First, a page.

EuroVision ’18 Song By Song: “Non me avete fatto niente” by Ermal Meta e Fabrizio Moro, Italy
eCinemaOne, The Kirkham Report, and Planet BiblioMusica has daily coverage of the days counting down to the Eurovision Song Contest 2018!
Over the coming weeks, sometimes more than once a day, we will bring you daily previews of the contest, spotlighting each of the songs individually in random order, where they come from, who will be performing them, and more, as well as some historical info on the contest and some of the past winners and participants.
Next up on our Song-By-Song preview is the official entry from Italy, “Non me avete fatto niente” by Ermal Meta & Fabrizio Moro, written by the artists and Andrea Febo. The song is performed in Italian. Both Meta and Moro are accomplished solo performers with long careers in Italy, and their decision to team up on this song has seen them sent together to represent their country this year. Italy is one of the “Big Five” along with Spain, the UK, France, and Germany, and as such gets an automatic “bye” advance to the Grand Final.
I have to say, I am HELLA impressed with this song, easily the most hard-hitting song and video in the contest this year. In English, the title translates to “You Did Nothing To Me” and is a strong shout out to the peoples of the world who commit terrorism, telling them that their way of acting is not doing anything to the world except making it stronger and calling on them to give up their arms and find a peaceful solution. it also speaks to the countries at war in the world, and urges them to also stop. Unlike Iceland’s rather bland call for unity in the European immigrant crisis with their entry in the contest this year, Meta and Moro take the bull by the horns, demand changes, and also demand a respect for those who find hope throughout the world. The video is especially evocative, with images of terrorism, war, those affected by it, and some unfortunate spastic shadow dancing by the performers near the end that marrs the message of the video somewhat, along with they lyrics of the song which appear on screen verse by verse in almost two dozen languages from every continent except Antarctica, a brilliant stroke of creativity. I don’t think it has much of a chance on the US charts unless the video turns out to be somewhat universal or the duo produces an English language version, but man oh man does this unrelenting, powerful, and anthemic song deserve what ever it can find in the contest this year, and hopefully, it will be near the top.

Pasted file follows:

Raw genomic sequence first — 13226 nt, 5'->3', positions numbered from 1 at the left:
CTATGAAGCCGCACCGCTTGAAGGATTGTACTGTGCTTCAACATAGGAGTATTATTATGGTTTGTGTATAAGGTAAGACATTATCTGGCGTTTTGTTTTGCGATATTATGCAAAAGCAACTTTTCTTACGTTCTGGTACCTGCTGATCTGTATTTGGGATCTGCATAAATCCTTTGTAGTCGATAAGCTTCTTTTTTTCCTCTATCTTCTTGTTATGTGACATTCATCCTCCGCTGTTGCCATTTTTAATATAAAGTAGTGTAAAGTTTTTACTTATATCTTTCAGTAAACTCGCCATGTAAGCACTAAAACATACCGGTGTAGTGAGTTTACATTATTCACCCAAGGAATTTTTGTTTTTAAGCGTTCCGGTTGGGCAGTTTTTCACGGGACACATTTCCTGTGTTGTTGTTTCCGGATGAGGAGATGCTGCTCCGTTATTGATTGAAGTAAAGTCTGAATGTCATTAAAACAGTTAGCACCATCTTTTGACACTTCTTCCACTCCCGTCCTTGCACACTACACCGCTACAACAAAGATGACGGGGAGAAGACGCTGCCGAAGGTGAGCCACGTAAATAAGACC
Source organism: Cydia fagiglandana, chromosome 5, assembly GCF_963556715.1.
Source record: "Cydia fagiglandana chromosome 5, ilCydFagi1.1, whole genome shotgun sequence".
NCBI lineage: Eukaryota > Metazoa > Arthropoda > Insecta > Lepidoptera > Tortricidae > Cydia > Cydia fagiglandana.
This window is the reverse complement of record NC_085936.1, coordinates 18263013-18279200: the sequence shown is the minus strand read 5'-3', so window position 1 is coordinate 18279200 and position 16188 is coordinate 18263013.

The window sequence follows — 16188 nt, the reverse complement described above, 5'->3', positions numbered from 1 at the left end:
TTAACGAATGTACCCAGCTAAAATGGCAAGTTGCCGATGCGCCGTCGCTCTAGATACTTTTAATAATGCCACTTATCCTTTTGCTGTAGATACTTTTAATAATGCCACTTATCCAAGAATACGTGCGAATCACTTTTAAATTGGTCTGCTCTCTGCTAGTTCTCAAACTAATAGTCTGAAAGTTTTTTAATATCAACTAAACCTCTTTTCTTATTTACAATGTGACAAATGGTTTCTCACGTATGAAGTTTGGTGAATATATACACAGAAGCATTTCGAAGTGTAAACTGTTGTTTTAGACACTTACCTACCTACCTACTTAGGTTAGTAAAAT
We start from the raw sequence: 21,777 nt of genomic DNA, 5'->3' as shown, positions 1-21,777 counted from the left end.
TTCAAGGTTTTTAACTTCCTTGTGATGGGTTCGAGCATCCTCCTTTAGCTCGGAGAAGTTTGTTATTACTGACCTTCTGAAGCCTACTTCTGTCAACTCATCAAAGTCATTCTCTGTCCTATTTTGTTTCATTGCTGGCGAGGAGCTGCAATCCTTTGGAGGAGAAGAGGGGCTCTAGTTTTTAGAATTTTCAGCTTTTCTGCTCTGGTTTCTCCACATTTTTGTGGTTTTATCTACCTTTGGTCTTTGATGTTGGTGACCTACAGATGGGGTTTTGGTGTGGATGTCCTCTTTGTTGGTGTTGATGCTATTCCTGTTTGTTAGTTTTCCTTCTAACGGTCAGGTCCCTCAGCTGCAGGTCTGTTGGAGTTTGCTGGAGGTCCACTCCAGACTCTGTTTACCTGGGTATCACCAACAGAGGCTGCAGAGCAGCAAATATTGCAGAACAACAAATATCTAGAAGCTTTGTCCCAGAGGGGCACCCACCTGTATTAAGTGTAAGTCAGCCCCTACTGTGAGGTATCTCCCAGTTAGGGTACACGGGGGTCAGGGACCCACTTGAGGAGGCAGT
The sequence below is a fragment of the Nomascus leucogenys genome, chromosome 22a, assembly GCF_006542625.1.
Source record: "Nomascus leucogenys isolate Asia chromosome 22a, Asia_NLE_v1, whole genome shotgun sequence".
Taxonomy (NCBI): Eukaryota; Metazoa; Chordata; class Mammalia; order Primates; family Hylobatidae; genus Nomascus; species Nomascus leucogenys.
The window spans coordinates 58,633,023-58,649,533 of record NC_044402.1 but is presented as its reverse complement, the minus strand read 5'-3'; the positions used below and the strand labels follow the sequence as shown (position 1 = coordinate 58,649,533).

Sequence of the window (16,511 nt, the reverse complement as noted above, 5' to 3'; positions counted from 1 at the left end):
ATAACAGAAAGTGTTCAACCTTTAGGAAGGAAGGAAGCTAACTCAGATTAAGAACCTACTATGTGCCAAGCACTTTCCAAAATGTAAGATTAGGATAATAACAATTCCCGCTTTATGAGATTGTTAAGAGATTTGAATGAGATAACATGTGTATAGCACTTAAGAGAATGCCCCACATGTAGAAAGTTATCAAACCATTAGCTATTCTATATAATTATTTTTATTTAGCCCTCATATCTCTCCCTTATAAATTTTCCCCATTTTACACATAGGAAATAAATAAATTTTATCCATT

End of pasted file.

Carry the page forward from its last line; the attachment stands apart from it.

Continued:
Italy was a EuroVision founder from the first contest in 1956, but they have withdrawn from time to time over the years, and have participated 43 times. They left the contest for a long stretch from 1998 to 2010. They have won the contest twice, with “Non ho l’eta” by Gigliola Cinquetti in 1964 and with “Insieme: 1992” by Toto Cutugno in 1990. Three of their non-winners have also gone on to become EuroVision classics over the years: “Nel blu dipinto id blu (Volare)” by Dominco Modugno, 1958, third place (and also likely the most covered EuroVision song in history, with dozens of versions in dozens of languages); “Madness Of Love” by Raphael Gulazzi, 2011, runner-up; and most recently “Occidentali’s Karma” by Francesco Gabbini, 2017, sixth place.
Here’s the official music video — it’s powerful and gutwrenching — and due to graphic imagery, parental discretion is advised by me…
Join eCinemaOne, The Kirkham Report, and Planet BiblioMusica each day through the finals on May 12 — be sure to check each site, because some of the features will be exclusive to just one of the sites! The daily artist and song profiles will appear on each site, with some past winners and historical info coming to TKR and PlanetBM in the next week or so as I complete my research!
We’re featuring FOUR songs today, and tomorrow. After we’re finished with the song by song preview, it will be time for yours truly to start unleashing some historical favorites and such…
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Originally published at eCinemaOne.